I’m in the neighborhood a few times per month, mostly on weekend nights to make a hundred bucks by taking care of other people’s children. It’s an easy job—at least in the houses I go back to. If a kid throws a full-body tantrum and refuses to sleep at the time their parents deem appropriate, or tells me I smell like rice, I simply don’t return. I don’t need the money, although I want it for my savings fund. My route towards this enclave traverses by the Rings End bridge and an entrance to Great Island, which was listed for sale at $120 million in 2018. I continue onto Long Neck Point Road, and from there the view of the private island is so vast the Long Island Sound remains hidden. The pristine grass is surrounded by the property’s ornamental steel fence, one that may have been installed in the middle of the last century. Vines interweave between the hundreds of pickets, certain sections have more rust than others, where the black steel has given way to the color of mud.
My mom, who works in the area as a full-time babysitter, sees a deer on top of the fence one day, trying to get onto the island property, rocking, as if trying to pull away from an invisible rope around its torso. It isn’t until she enters her employer’s house that she understands the deer is caught on the sharp ends of the fence, maybe in the last moments of its life, struggling to survive until its bodily functions cease. It’s the only time my mother has been a witness to such a scene, but her boss tells her it happens often. Sometimes, when animal control arrives, the deer are dead, tongues sticking out, their bodies slumped over thorns and vines, the decomposition barely starting, and the workers are in a hurry to remove it so neighborhood children don’t learn the word impalement before school.
Each kid has their own ritual before bed. For some it’s sipping milk and eating apples for dessert. Others want to be read a book before bed, while some say ‘night and bang their bedroom door hard enough to make it clear I’m only there because their parents don’t trust them to be alone. I read two books if the kids pick short ones, or I lie and make up the story if I know they can’t read. A few surprise me with a hug before I leave the night light on. I assume the warmth comforts them as they enter the peace of sleep. I never mention the dead deer, of course. But once they are in bed, maybe fake sleeping but at least in bed, I let the dog out in the yard and my mind deviates to stags. If it’s a night that only requires a light sweater, I follow the dog, throw a ball around, and stare at the stars. There aren’t any street lights, and I see thousands of them, glistening, wondering which ones are dying, collapsing onto themselves until all that’s left is the light of their past.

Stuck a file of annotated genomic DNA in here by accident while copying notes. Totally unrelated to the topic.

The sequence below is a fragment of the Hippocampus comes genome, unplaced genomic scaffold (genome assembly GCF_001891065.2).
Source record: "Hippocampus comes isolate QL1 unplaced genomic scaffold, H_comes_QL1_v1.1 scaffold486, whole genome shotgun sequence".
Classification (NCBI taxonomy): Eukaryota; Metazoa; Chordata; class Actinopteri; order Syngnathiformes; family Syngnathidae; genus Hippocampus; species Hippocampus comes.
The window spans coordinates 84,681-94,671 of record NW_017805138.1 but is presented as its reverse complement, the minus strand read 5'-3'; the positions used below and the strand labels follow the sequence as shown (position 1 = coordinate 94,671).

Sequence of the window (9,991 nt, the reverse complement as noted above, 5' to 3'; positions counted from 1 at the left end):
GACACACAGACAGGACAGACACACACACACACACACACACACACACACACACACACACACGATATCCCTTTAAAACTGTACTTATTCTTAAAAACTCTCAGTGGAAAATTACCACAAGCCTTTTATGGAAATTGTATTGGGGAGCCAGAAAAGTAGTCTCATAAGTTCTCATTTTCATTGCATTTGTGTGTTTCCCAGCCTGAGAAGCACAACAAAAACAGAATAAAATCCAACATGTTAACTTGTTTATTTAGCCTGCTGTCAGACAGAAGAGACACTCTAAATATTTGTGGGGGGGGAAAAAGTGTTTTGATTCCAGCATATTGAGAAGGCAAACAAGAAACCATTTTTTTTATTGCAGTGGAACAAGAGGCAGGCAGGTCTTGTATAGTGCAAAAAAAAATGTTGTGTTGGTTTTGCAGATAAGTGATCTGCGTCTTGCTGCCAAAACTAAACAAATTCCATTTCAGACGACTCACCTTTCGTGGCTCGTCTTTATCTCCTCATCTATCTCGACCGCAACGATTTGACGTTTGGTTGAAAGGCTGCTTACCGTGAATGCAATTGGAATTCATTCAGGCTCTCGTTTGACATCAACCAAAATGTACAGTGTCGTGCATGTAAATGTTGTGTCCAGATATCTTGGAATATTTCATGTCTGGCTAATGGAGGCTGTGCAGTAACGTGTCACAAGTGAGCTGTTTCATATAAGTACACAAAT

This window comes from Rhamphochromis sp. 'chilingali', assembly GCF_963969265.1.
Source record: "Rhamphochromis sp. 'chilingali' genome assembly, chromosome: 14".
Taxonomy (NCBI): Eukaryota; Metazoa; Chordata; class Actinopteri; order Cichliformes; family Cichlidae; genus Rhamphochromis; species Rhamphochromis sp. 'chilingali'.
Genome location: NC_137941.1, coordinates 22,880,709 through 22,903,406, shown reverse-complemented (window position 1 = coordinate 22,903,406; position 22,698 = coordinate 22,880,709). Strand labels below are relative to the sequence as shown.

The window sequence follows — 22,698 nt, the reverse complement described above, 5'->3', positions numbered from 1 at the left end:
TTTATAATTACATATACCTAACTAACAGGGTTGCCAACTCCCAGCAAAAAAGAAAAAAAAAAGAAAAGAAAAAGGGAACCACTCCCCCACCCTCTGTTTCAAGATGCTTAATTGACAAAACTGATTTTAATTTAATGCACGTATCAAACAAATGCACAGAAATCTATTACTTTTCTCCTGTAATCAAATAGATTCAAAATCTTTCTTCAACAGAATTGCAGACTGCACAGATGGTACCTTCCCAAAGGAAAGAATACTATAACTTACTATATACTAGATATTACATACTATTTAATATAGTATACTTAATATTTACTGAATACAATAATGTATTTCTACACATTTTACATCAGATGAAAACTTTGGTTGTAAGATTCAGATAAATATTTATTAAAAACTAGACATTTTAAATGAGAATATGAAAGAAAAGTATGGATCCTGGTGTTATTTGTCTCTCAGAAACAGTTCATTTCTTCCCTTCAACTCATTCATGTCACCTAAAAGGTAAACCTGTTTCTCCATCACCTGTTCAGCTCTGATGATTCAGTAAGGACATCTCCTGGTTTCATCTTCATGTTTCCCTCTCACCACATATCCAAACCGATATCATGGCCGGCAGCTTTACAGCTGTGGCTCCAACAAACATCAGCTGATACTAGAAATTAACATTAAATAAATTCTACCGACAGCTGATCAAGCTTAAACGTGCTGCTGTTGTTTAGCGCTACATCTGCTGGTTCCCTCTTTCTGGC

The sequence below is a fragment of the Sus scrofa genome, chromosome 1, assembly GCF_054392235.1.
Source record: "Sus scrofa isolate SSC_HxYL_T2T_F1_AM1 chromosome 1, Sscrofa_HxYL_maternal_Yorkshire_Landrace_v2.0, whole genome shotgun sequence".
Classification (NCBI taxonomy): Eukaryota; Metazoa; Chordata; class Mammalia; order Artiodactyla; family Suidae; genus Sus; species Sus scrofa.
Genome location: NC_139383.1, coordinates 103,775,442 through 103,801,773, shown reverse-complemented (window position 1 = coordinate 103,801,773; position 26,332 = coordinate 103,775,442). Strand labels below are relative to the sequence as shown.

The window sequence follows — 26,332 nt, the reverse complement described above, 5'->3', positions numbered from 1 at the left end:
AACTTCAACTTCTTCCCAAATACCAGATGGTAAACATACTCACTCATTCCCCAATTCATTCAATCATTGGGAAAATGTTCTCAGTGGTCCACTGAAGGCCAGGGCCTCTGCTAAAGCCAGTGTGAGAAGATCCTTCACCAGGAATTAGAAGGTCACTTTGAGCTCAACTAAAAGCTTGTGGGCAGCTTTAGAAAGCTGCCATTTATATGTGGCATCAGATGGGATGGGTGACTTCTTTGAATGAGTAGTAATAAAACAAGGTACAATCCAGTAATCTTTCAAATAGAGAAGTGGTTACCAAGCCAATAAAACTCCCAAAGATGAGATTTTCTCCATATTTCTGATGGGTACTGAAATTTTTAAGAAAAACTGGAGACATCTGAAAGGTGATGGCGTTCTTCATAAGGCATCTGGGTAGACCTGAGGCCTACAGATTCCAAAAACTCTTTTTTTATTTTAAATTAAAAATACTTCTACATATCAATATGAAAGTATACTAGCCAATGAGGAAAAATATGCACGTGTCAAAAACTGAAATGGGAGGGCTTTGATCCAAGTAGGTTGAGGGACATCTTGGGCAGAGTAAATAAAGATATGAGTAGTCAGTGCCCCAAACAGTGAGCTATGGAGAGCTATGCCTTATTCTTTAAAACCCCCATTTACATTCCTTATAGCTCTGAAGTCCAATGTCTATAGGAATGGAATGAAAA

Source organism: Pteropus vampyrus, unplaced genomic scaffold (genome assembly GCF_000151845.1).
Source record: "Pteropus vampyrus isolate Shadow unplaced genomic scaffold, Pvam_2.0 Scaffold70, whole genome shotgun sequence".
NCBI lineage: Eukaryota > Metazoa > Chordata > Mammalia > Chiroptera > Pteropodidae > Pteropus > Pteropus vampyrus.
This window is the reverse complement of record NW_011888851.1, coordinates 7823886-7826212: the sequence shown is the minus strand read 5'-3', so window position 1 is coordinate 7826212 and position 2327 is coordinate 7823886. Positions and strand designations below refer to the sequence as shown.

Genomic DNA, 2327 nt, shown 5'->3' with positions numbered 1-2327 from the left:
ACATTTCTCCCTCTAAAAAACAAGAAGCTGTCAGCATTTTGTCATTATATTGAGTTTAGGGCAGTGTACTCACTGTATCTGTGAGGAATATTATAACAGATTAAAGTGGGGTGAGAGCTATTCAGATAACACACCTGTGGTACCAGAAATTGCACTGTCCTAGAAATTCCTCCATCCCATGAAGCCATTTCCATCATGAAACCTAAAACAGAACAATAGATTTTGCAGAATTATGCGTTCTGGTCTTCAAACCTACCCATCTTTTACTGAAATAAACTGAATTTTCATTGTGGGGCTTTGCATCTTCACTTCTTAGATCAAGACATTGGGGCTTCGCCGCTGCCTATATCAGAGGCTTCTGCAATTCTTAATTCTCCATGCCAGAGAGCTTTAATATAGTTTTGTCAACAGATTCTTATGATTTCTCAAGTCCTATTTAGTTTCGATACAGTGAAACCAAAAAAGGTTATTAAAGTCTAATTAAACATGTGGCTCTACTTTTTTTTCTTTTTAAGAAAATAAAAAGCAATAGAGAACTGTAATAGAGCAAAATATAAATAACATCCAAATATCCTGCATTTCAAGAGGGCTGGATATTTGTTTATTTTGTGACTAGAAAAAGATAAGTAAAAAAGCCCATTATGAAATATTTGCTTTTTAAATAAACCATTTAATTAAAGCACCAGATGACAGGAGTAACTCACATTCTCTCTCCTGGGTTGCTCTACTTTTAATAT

Sometimes I spot a doe and its fawn, or maybe a lone deer skipping away from the danger of barks, toward Great Island. Shushing the dog doesn’t help because the deer are already escaping towards what they assume is salvation, away from a dog that would never bite, away from me—not knowing the fear I hold for them—the continuous crunch of leaves in unison with the whoosh of adrenaline beating within my ears. I hope they jump high, their hindlimbs barely meeting the fence finials, and with a swoop it’s done. Maybe they end with a scrape, but not a cut, no blood, no impalement. I’m glad I’m there only at night—the dark hiding failed leaps.
After a quick goodnight with tipsy parents, small talk as a form of etiquette before I accept a check they don’t write my name on, only cash, I make sure to drive slowly on the road. Over the years, I’ve halted for opossums on moonless nights. Fox have flashed their eyes as they’ve tread away in silence. The high-beam headlights are on so I don’t take a life. Most of all, I avoid looking towards the fence surrounding Great Island, hoping it’s not the night I see a doe that didn’t make the jump. I wonder, though, if it would matter if I did see one, since my mind has created a scene of it anyway, since I know it will continue to happen, long after I stop coming to this neighborhood and once all the kids I tuck into bed forget who I am.
The title of this piece is a play on words inspired by Robert Frost’s poem “Stopping by Woods on a Snowy Evening.”
Victoria Buitron is a writer and translator with an MFA in Creative Nonfiction from Fairfield University. Her work has been featured or is upcoming in The Citron Review, Bending Genres, Lost Balloon and more.